Chart: RoboSats - Daily volume by currency [July]

Chart: RoboSats - Daily volume by currency [July]

Become a lender using Lend at HodlHodl.

Lend out stablecoins, and hold bitcoin as collateral. You set the terms. If the value of the collateral drops below the margin requirement, it is automatically "liquidated" (i.e., you have access to spend the collateral) -- so there's much less risk to you as the lender.

https://Lend.HodlHodl.com

But even with a bank trade, ... there's not a huge risk. Take this hypothetical.

State actor is trying to identify Eva who sold some illegal drug on a dark market to an undercover law enforcement agent. So the state actor knows the bitcoin address LE sent the payment to. And then Sally buys the bitcoin from Eva, and pays with, oh say Zelle. So LE can see that the bitcoin being traced went eventually to Sally. Then Sally deposits the BTC at a KYC'd exchange (to buy shitcoins, let's say), which lets LE figure out that Eva's coins went to Sally. Then they find that Sally did a Zelle transfer a day after the agent did the dark market buy.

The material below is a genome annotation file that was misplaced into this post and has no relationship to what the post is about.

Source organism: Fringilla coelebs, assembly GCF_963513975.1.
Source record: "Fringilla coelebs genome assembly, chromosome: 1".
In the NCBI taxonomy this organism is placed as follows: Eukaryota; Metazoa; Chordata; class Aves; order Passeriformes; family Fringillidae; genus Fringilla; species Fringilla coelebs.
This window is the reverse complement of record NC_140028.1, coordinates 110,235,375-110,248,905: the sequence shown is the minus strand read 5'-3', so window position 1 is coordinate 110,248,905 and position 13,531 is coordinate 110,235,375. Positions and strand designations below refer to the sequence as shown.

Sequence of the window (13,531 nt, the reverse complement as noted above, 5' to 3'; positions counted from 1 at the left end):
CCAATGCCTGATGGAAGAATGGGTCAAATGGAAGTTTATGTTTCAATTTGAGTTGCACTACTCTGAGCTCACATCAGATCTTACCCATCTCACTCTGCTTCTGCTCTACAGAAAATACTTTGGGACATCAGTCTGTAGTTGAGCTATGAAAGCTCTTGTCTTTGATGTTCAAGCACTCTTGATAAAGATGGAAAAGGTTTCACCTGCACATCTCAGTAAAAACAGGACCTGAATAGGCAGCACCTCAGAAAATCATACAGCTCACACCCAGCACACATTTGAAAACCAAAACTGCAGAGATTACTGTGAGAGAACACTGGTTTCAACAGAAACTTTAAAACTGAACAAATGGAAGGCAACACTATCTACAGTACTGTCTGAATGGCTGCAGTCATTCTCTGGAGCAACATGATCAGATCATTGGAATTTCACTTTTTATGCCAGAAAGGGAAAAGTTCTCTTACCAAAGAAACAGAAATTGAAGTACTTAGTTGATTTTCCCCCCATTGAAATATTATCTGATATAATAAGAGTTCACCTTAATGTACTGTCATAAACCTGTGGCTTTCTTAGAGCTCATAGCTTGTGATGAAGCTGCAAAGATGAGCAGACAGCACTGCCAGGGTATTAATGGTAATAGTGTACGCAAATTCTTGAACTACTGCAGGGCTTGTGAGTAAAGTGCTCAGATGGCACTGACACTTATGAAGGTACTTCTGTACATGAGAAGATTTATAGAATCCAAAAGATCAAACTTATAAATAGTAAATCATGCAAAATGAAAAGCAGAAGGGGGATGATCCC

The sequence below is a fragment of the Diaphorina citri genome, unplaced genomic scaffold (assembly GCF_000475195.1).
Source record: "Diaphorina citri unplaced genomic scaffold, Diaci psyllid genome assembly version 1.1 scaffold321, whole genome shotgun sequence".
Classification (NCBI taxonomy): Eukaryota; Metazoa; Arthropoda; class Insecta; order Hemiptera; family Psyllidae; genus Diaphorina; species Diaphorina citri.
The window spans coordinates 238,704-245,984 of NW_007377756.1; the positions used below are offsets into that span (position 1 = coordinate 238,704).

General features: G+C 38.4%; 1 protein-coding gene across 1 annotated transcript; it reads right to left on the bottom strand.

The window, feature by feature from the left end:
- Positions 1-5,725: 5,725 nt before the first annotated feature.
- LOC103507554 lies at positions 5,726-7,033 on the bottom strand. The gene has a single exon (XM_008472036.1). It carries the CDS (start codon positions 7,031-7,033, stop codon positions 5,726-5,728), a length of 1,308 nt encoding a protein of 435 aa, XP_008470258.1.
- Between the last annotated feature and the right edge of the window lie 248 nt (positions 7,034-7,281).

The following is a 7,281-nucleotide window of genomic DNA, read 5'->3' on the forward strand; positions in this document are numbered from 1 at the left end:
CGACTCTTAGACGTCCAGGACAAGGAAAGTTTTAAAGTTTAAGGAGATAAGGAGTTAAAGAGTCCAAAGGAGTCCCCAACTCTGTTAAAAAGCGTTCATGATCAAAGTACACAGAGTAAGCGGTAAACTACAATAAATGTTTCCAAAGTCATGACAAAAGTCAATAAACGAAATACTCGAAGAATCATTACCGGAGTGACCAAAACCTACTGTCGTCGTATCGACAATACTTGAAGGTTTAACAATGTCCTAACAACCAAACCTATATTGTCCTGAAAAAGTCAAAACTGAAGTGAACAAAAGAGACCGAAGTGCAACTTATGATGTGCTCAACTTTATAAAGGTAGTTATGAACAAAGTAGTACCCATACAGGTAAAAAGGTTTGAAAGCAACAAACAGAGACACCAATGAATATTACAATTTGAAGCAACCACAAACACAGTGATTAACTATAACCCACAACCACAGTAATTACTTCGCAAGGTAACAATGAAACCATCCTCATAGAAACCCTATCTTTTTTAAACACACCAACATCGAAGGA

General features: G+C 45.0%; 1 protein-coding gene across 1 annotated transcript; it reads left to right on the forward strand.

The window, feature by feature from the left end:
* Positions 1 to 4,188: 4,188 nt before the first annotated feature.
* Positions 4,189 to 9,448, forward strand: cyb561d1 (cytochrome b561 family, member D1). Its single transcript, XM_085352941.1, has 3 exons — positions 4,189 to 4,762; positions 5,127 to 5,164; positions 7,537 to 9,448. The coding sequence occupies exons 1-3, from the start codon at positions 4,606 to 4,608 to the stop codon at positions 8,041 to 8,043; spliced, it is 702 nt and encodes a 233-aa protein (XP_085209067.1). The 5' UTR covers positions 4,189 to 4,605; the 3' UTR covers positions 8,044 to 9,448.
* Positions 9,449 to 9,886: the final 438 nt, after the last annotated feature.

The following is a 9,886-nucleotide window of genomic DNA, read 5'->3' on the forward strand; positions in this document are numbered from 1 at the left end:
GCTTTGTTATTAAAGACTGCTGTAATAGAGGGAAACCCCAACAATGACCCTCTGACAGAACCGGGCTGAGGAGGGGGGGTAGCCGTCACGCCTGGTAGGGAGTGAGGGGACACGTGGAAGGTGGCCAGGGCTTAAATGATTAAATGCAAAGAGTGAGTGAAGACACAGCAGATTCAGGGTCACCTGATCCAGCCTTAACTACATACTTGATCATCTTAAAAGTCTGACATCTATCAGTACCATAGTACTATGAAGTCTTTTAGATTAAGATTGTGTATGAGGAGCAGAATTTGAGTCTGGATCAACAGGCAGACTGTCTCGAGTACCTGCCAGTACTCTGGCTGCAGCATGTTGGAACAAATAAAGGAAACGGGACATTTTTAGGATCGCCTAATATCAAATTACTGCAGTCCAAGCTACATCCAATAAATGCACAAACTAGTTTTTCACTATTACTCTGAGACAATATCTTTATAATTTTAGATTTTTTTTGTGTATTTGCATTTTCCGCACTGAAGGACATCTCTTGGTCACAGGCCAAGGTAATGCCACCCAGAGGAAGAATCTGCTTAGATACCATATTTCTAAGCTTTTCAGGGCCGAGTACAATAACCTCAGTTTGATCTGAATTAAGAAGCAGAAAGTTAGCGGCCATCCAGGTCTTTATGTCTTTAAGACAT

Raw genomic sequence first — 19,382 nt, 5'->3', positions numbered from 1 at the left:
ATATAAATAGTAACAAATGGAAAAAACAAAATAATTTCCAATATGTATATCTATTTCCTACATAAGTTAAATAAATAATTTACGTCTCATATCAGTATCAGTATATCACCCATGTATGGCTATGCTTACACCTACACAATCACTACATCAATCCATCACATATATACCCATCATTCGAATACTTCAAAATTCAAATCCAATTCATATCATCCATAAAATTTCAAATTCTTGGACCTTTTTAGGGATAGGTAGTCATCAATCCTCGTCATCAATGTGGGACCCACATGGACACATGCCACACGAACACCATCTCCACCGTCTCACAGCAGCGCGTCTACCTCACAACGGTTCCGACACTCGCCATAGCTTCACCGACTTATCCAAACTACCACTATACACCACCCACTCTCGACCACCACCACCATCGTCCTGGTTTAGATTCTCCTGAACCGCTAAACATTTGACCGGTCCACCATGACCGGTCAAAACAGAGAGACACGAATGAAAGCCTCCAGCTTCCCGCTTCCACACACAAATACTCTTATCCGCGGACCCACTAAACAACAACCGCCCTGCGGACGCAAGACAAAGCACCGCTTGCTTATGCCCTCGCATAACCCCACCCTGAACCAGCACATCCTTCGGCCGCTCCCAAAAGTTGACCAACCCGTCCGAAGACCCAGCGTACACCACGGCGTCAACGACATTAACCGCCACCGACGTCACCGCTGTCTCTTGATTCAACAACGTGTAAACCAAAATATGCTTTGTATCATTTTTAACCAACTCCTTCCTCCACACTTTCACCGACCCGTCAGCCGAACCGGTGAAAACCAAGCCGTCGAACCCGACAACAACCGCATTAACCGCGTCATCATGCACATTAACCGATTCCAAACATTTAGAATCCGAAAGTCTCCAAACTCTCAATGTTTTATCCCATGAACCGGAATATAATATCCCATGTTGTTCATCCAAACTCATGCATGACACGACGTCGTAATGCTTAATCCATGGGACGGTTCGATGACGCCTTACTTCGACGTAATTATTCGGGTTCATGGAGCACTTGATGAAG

So yes, at that point -- LE then knows both Sally's name and Eva's name, and their bank accounts used in the trade. But they aren't after Sally the shitcoiner, they are after Eva, so there's probably no real issue (today) for Sally.

If Sally wanted to lessen the chance that LE or anyone else would know about the bitcoin trade, Sally could use CoinJoin or one of the other methods to maintain financial privacy. So even though Sally deposited bitcoin with a KYC'd exchange, there's nothing to tie those bitcoin to the ones Sally bought from Eva.